Oregon Secretary of State Shemia Fagan will resign next week, a stunning fall from grace for a top Democrat who once looked like a good bet to climb to higher office.
The secretary announced Tuesday that she will step down May 8. The resignation is the swift reaction to a mounting scandal over her decision to accept lucrative side work as a cannabis consultant. Her deputy, Cheryl Myers, will step into the position until Gov. Tina Kotek appoints a successor.
Fagan’s announcement followed days of escalating fallout over revelations, first reported by Willamette Week, that she’d inked a $10,000-per-month contract with the owners of an Oregon cannabis chain at the same time her office audited state regulations on cannabis businesses. The cannabis entrepreneurs are also high-profile Democratic donors.
Fagan first sought to paint that arrangement as in line with state ethics rules — a position she continues to hold. But with major supporters privately signaling bewilderment at her decision, top Democrats calling the behavior into question and increasing scrutiny over the actual consulting work she’d performed, the secretary canceled the agreement over the weekend.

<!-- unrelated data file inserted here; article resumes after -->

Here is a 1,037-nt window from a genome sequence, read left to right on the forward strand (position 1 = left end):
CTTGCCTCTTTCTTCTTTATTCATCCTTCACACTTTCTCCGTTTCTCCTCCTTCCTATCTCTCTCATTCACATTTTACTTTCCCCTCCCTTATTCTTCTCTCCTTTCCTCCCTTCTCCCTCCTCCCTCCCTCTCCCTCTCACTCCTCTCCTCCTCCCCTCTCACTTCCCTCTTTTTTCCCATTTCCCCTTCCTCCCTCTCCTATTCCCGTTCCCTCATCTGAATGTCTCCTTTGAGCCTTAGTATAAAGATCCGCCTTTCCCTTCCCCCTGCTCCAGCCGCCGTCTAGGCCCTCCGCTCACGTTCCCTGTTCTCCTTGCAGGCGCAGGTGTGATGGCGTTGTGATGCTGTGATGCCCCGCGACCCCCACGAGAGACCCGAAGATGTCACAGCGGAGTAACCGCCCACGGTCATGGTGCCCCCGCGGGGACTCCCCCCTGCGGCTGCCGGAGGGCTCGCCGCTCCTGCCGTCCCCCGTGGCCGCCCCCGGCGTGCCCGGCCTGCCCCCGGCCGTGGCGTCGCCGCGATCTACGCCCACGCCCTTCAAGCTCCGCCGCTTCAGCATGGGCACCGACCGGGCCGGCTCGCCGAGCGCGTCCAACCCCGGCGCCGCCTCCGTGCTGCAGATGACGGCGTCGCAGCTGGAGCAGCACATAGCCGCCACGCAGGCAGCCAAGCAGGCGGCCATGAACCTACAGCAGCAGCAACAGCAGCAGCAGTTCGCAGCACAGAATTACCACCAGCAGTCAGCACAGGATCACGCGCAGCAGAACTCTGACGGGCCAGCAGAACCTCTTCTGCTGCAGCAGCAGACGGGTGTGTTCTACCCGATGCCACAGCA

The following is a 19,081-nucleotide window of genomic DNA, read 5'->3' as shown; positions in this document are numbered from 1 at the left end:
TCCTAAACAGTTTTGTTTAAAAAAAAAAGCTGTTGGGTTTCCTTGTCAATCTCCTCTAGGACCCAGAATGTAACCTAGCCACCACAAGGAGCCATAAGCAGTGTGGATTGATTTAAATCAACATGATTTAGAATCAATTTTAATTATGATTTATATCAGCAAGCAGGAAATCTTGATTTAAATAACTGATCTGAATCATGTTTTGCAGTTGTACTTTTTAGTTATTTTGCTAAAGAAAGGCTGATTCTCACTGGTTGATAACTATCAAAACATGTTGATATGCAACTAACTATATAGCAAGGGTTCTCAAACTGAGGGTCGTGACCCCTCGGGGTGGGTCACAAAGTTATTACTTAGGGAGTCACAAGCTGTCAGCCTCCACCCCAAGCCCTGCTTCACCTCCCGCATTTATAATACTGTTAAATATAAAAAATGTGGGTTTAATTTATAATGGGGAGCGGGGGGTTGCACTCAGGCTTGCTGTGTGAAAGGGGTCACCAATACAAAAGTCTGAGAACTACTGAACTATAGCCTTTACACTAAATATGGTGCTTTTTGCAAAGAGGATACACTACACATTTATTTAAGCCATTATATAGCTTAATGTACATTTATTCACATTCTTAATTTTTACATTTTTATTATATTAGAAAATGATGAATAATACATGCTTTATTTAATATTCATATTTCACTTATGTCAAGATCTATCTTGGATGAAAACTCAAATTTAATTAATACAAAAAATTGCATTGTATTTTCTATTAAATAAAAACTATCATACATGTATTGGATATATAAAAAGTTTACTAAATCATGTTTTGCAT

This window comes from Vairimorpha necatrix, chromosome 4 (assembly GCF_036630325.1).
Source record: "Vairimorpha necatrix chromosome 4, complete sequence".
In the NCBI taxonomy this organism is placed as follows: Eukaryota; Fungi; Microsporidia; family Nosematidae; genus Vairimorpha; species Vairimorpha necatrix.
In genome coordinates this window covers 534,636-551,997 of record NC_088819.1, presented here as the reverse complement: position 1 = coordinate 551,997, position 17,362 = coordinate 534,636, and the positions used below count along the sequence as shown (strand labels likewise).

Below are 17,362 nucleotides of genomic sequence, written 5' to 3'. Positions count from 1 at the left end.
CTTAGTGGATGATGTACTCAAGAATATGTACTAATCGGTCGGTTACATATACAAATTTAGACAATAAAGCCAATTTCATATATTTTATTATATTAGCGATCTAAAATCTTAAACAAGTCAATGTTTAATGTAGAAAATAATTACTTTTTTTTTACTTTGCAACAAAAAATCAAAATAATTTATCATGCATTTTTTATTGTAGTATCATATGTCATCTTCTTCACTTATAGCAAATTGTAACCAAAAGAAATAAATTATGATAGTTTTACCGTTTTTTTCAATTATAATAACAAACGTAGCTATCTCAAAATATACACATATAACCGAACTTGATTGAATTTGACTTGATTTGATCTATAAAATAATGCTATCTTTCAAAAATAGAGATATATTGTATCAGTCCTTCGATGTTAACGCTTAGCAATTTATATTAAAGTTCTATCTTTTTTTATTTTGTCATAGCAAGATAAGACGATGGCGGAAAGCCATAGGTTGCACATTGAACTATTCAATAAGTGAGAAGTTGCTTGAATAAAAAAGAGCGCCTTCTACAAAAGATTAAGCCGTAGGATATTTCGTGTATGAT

On Monday, she took questions from reporters after issuing a written apology.
Now she’s stepping down.
“While I am confident that the ethics investigation will show that I followed the state’s legal and ethical guidelines in trying to make ends meet for my family, it is clear that my actions have become a distraction from the important and critical work of the Secretary of State’s office,” Fagan said in a statement. “Protecting our state’s democracy and ensuring faith in our elected leaders — these are the reasons I ran for this office. They are also the reasons I will be submitting my resignation today.”
Under state law, Kotek will name Fagan’s replacement. It was not immediately clear Tuesday when the governor plans to make that decision.